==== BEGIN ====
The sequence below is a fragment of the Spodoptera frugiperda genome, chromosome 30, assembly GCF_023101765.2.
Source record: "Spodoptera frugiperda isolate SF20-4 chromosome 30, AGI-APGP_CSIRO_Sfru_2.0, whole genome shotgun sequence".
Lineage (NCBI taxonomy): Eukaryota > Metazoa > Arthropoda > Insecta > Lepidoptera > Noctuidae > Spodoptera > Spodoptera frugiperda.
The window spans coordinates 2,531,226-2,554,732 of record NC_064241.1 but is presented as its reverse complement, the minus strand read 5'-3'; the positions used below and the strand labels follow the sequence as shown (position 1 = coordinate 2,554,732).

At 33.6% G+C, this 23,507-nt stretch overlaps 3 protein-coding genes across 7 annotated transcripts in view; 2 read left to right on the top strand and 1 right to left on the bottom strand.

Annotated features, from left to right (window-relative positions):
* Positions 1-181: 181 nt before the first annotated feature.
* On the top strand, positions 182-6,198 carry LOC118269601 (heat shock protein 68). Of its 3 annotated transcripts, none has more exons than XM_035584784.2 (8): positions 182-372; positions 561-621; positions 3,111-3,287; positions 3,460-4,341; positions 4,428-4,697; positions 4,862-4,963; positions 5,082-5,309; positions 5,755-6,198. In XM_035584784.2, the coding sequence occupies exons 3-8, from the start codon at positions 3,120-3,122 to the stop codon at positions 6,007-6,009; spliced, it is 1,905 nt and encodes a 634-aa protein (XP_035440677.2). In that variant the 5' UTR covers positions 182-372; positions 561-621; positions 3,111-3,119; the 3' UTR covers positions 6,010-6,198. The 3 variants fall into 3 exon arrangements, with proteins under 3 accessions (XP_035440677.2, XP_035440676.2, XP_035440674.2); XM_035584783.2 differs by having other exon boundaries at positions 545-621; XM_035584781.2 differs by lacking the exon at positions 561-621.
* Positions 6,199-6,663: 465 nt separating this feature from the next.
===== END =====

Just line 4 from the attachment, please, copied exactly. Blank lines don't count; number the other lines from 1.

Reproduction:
The window spans coordinates 2,531,226-2,554,732 of record NC_064241.1 but is presented as its reverse complement, the minus strand read 5'-3'; the positions used below and the strand labels follow the sequence as shown (position 1 = coordinate 2,554,732).